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Facebook 'unintentionally' harvested email contacts from 1.5M users

Facebook on Wednesday confirmed that it "unintentionally uploaded" the email contacts of some 1.5 million users without their express consent since May 2016, a mistake for which the company is taking steps to correct.

Facebook

Source: Business Insider


A security researcher discovered the apparent error after finding Facebook requesting some users provide both an email and corresponding password to verify their identity when opening a new account, reports Business Insider.

Upon entering the information, the social network automatically imported contacts stored on an email provider's servers. The report suggests Facebook logged in to customer email accounts, pulled contact information and stored that data without first asking consent.

In a statement to the publication, Facebook said the email upload mechanism is a vestige of a bygone user experience feature. Prior to May 2016, a one-step sign-up process allowed users to both verify their identity and upload email contacts to the network. That service, along with text notifying users of the feature, were deprecated, but the automated contact upload function was not.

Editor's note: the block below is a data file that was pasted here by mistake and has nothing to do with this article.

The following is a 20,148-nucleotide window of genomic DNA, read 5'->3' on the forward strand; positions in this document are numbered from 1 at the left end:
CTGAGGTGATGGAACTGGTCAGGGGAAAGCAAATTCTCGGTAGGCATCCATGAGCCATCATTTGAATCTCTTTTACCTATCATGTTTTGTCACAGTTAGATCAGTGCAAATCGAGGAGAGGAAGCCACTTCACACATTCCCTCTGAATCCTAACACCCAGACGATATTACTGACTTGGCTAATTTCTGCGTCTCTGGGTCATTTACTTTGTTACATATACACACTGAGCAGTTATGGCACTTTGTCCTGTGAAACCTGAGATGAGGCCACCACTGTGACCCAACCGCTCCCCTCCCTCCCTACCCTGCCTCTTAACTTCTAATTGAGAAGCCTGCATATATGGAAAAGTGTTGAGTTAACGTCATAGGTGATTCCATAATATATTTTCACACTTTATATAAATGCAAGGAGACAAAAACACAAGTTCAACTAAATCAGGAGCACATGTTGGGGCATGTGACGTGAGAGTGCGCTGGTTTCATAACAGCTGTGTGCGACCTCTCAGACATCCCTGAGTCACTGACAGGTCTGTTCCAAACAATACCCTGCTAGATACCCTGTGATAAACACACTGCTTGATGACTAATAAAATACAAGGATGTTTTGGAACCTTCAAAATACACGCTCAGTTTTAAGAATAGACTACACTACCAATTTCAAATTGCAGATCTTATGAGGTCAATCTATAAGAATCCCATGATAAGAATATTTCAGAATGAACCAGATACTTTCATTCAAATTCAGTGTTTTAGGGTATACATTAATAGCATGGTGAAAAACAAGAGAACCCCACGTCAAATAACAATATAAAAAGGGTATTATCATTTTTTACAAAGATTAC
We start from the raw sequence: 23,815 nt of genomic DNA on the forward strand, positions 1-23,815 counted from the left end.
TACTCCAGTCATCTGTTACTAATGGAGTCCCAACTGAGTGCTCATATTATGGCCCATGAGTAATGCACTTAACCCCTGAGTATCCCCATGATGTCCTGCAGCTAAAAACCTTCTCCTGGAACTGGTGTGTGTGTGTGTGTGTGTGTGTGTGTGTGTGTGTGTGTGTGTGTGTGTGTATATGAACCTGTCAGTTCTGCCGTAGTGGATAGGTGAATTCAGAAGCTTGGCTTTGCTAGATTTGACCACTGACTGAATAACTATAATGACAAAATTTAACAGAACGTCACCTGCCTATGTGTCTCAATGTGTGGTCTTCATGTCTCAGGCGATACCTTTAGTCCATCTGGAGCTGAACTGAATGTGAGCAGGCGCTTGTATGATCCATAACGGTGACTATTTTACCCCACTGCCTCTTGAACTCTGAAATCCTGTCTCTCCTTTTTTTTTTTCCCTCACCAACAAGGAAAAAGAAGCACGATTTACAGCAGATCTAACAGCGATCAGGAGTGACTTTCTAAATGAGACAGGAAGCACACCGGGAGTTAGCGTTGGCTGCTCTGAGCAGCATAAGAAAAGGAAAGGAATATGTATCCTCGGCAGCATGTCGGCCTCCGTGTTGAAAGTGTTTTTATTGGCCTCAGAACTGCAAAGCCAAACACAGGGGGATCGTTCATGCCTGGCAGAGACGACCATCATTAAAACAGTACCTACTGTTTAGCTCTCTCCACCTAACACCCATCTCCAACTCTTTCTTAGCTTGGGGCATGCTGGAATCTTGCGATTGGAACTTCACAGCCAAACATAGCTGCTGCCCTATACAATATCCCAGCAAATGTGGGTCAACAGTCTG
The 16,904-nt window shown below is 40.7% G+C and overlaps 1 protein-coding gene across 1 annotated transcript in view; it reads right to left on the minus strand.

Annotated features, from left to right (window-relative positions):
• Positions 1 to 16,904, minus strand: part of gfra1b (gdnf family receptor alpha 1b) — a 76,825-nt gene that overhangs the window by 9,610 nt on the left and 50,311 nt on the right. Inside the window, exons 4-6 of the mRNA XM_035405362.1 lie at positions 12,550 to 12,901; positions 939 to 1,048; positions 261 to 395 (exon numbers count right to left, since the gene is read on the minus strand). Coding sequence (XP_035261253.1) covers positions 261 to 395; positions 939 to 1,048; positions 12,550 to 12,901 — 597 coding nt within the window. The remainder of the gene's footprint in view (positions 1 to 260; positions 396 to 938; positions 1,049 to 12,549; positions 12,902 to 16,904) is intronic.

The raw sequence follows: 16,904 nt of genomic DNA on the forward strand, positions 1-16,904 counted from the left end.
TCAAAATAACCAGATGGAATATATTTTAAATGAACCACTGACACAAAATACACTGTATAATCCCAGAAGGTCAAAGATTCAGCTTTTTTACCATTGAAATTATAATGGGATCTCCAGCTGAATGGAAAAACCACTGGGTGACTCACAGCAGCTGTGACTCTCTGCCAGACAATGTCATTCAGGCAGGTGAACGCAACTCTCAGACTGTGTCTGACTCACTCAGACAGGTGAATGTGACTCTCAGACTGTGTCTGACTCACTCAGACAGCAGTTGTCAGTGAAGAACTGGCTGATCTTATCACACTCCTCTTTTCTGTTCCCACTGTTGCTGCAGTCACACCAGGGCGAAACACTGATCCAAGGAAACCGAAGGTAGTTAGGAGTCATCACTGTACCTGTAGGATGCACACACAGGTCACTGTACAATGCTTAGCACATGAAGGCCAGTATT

Facebook estimates up to 1.5 million users were impacted by the flaw.

"Last month we stopped offering email password verification as an option for people verifying their account when signing up for Facebook for the first time," a spokesperson said. "When we looked into the steps people were going through to verify their accounts we found that in some cases people's email contacts were also unintentionally uploaded to Facebook when they created their account."

In confirming the error, Facebook noted no contacts were shared and that it is in the process of deleting the gathered information. Users whose contacts were imported are being informed of the error.

"We've fixed the underlying issue and are notifying people whose contacts were imported. People can also review and manage the contacts they share with Facebook in their settings," the spokesperson said.

Today's revelation is only the latest in a string of user privacy-related snafus. The social network has been under intense scrutiny since the Cambridge Analytica fiasco, with subsequent investigative reports shedding light on the company's internal workings, from sloppy security policies to questionable data sharing practices.

Most recently, documents leaked from an ongoing court case show Facebook leveraged user data in dealings with partners, offering friends access to the information while withholding the same from perceived competitors.